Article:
The title track is dominated by some pretty miserable (in a good way) piano but contains hope with the line “you won’t let me drown”. The heart of the album is track 6 and 7, which I like to consider as 2 parts of the one piece. Riverside (track 6), begins with the remarkable feat of making the sound of a train passing sound like the loneliest sound in the world, especially when the flugelhorn comes in. The song is brief, with Hooson repeating the lyric “is it true, are you breaking up inside”. It dissolves into Raining Somewhere, an instrumental featuring flanged guitar and piano, vaguely reminiscent of Red House Painters’ Katy Song. Morning Heavy is another brooding piece, with lyrics like "go, go away, I don't need you".

The penultimate track is a classical piece, I Turned Away So That I Might Not See. It’s a good exercise in building tension through cellos and piano. The album then resolves itself with the somewhat hopeful song, When Skies Are Grey, which is about Everton.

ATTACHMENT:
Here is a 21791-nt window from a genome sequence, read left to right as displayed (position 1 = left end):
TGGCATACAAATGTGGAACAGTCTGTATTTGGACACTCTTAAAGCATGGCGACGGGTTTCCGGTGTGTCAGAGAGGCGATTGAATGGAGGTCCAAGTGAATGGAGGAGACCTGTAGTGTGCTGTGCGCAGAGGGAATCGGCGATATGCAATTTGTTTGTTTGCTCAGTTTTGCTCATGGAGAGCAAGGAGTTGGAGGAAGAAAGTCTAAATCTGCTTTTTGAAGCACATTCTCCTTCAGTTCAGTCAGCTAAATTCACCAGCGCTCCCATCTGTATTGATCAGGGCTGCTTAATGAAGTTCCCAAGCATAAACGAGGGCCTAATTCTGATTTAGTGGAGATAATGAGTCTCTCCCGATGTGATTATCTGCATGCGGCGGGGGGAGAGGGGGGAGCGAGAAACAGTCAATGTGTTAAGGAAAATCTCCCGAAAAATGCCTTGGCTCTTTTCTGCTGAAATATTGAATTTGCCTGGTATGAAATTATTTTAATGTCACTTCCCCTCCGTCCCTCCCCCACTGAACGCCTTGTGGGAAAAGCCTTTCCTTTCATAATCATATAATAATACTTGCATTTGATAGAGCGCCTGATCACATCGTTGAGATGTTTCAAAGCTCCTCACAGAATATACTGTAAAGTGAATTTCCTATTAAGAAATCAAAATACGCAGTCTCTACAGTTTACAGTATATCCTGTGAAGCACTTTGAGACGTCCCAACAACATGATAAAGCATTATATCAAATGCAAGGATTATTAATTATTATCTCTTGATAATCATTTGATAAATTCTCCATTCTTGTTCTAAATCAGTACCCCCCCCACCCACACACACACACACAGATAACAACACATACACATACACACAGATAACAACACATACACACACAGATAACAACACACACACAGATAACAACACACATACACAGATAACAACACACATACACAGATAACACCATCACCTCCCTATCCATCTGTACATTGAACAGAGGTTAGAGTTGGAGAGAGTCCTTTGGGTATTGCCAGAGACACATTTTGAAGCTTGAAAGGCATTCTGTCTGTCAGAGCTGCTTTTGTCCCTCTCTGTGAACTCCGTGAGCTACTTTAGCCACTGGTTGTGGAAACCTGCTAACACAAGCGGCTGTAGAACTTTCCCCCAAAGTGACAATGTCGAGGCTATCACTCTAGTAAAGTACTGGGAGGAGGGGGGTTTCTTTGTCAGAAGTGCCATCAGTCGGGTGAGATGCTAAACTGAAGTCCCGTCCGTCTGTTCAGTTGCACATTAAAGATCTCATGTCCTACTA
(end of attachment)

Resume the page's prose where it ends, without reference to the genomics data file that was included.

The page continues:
The album is a really good introduction to Dakota Suite’s music. Misery is bliss.

Wednesday, March 24, 2010

Album Review: The Wedding Present - Seamonsters

This 1991 album is the only Wedding Present album I am familiar with. I had been expecting shambling, jangly guitar along the lines of the NME’s ‘C86’ movement, but the presence of Steve Albini as producer tells a different story. The album by and large features a huge guitar sound along with main songwriter David Gedge’s distinctive vocals, which I can only describe as sounding like somebody stepping on his throat!

Dalliance is the opening track and it starts off quietly, with muted guitars with poignant, bitter lyrics of an ended love affair (“you don’t care now that you’re gone but you know how much I miss you”….. “I still want to kiss you”). The song continues like this until halfway through, when the absolutely massive, driving, distorted guitars come in and dominate for the rest of the song courtesy of Gedge and Peter Solokwa. It finishes up with the wonderfully scathing line "but I was yours for seven years, is that what you call a dalliance?!" - which sounds even better accompanied by the raging guitars and thundering drums.